Easter Seder 1995

April 8, 2015

Matzo and a cup of wine in a Kiddush cup for first evening of Passover, April 7, 2015. (http://www.timeanddate.com).

Matzo and a cup of wine in a Kiddush cup for first evening of Passover, April 7, 2015. (http://www.timeanddate.com).

Like most of my posts, this is a story of irony, sarcasm and identity. It may be a bit out of time, since the first night of Passover and Easter already occurred last weekend. But it’s still Passover week for those who do more than eat matzos and chicken liver paste with a glass of Manischewitz on the first night.

In all, I have been present, prayed, dined, wined and whined at four Passover Seders. Three of them were during the Hebrew-Israelite years, 1982, 1983, and 1984. All of them involved a roasted leg of lamb, bitter herbs, and chewing down raw horseradish while chugging super-sweet wine to chase away the five-alarm-fire in my mouth, throat and stomach. Endless praises to Yahweh, too many exhortations of Moses, and awkward snorts toward being strangers among strangers in a strange and oppressive land. That was my Passover experience in a lifetime and timeline determined by my Mom and idiot stepfather Maurice, before I turned to Christianity, before I gave up on the idea that I could be from one of the Ten Lost Tribes of ancient Israel.

My fourth Seder, though, came eleven years later, in mid-April 1995. I’d been a Christian for as long as I hadn’t commemorated Passover as part of my religious birthright. I wasn’t sure about the idea of attending this celebration, as it wasn’t even at sundown on that year’s first day of Passover, Saturday, April 15. My friend Carl and his/our respective Carnegie Mellon history grad school mates Alan, Jeff, and Susannah were holding their little Seder on Easter Sunday, April 16, as the first two rented a house together in the Point Breeze (really, the White end of Homewood-Brushton, which asked for a race-based divorce in 1961) neighborhood of Pittsburgh.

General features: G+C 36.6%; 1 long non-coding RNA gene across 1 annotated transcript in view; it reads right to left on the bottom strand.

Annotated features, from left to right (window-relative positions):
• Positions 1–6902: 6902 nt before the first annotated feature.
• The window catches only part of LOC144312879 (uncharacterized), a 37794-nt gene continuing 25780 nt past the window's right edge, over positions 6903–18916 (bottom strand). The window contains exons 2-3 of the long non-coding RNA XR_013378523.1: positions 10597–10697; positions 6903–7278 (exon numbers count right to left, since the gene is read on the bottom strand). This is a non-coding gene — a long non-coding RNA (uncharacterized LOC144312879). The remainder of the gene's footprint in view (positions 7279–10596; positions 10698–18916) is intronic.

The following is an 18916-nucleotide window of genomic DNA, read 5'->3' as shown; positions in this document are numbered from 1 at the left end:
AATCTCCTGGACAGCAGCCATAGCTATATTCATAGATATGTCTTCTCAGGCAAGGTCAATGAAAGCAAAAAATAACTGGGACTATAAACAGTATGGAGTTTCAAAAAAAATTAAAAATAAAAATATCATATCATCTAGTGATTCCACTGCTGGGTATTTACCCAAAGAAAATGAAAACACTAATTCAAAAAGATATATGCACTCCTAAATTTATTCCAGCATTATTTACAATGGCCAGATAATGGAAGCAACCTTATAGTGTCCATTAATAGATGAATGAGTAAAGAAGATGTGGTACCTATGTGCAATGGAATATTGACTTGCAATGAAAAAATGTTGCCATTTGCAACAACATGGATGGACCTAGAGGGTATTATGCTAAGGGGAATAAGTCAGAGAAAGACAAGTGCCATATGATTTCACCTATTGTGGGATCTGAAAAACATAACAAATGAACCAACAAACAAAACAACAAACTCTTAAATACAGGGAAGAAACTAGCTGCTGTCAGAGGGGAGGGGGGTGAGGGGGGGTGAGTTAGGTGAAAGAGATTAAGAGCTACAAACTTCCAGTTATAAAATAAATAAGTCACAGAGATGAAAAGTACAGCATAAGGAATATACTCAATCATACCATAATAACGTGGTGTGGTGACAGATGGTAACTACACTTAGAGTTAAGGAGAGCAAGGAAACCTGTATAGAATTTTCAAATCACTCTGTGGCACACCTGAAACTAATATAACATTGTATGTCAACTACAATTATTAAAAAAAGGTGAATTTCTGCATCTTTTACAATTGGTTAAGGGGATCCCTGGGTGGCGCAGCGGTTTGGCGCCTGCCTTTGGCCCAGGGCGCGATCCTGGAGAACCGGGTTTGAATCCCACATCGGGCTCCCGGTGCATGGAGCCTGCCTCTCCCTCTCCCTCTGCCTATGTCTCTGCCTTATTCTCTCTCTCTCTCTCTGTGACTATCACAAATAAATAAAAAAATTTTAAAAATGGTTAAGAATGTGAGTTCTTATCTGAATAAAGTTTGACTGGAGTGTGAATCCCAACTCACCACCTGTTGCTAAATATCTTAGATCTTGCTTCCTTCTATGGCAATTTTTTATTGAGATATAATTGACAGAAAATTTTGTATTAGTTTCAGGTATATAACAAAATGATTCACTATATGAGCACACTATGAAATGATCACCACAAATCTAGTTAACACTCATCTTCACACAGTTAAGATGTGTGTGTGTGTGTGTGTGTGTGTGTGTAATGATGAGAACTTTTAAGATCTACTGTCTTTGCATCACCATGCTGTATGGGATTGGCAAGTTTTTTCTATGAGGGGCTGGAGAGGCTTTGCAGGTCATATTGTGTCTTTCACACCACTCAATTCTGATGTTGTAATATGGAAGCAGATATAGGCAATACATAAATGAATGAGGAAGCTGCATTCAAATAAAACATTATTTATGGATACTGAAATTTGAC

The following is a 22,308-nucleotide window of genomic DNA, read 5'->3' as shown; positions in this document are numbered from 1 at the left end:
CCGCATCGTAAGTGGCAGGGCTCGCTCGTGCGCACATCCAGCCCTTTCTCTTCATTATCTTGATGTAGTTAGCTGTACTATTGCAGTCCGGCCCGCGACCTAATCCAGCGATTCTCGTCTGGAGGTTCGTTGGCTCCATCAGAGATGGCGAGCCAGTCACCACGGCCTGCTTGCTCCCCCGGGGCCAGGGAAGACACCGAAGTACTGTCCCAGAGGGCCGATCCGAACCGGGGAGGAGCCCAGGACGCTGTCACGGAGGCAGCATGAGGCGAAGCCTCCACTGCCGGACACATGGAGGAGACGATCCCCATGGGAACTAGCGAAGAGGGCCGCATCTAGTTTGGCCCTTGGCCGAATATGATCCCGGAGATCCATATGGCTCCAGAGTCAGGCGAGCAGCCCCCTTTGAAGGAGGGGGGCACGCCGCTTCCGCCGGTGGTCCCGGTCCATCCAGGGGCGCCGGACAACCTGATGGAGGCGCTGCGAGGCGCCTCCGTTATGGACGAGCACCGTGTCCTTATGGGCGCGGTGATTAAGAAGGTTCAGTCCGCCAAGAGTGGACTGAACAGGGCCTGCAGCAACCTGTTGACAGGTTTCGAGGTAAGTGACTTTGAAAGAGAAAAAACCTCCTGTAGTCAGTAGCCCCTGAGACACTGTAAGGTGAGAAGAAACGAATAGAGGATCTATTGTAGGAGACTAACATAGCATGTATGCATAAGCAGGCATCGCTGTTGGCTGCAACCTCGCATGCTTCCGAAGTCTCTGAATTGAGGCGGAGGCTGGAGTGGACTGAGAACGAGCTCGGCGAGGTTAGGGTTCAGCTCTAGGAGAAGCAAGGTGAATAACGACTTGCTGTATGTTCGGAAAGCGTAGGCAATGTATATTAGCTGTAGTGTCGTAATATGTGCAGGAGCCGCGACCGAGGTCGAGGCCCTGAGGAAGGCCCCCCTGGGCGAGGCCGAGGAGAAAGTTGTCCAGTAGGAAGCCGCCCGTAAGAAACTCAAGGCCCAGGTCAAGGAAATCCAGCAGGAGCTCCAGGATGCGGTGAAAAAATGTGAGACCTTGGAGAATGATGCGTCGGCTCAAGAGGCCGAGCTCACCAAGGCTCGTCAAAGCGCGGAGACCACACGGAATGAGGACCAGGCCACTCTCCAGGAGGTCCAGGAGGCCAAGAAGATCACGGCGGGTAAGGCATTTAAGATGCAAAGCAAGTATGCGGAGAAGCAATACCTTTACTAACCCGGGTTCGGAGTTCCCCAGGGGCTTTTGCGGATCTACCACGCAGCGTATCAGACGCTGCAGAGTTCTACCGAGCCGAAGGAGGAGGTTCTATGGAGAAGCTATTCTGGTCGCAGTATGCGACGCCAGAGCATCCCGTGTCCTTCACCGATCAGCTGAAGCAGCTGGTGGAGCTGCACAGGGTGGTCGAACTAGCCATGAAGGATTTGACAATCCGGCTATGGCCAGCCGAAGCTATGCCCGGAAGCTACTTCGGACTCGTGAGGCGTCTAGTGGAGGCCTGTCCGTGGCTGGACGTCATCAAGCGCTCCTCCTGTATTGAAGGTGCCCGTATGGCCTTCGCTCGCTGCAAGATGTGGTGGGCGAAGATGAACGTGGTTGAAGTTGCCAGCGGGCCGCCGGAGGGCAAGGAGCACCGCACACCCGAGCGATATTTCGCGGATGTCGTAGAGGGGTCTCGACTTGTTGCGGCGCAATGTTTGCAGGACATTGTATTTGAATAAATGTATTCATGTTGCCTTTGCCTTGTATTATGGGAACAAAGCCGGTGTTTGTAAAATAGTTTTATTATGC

Picture of the Henry Clay Frick Mansion, or "Clayton", located at 7200 Penn Avenue, Point Breeze, Pittsburgh, PA, March 21, 2010. (Lee Paxton via Wikipedia). Released to public domain via CC-SA-3.0.

Picture of the Henry Clay Frick Mansion, or “Clayton”, located at 7200 Penn Avenue, Point Breeze, Pittsburgh, PA, March 21, 2010. (Lee Paxton via Wikipedia). Released to public domain via CC-SA-3.0.

They had invited me a week earlier, a few days before my Spencer Foundation Fellowship application went from no-go to a go. I thought about saying no, but generally, I didn’t do anything on Easter Sundays, anyway. Even as a member of Covenant Church of Pittsburgh, the one Sunday I didn’t attend church was Easter Sunday. It the holiest of days, like Passover, and for so many people, the only day all year they attended church. For so many, it was show-off-my-new-spring-clothes day, not Jesus’ Resurrection Day. I didn’t like the overcrowded-ness that came with an Easter Sunday or Christmas service. It smacked of hypocrisy, my own included.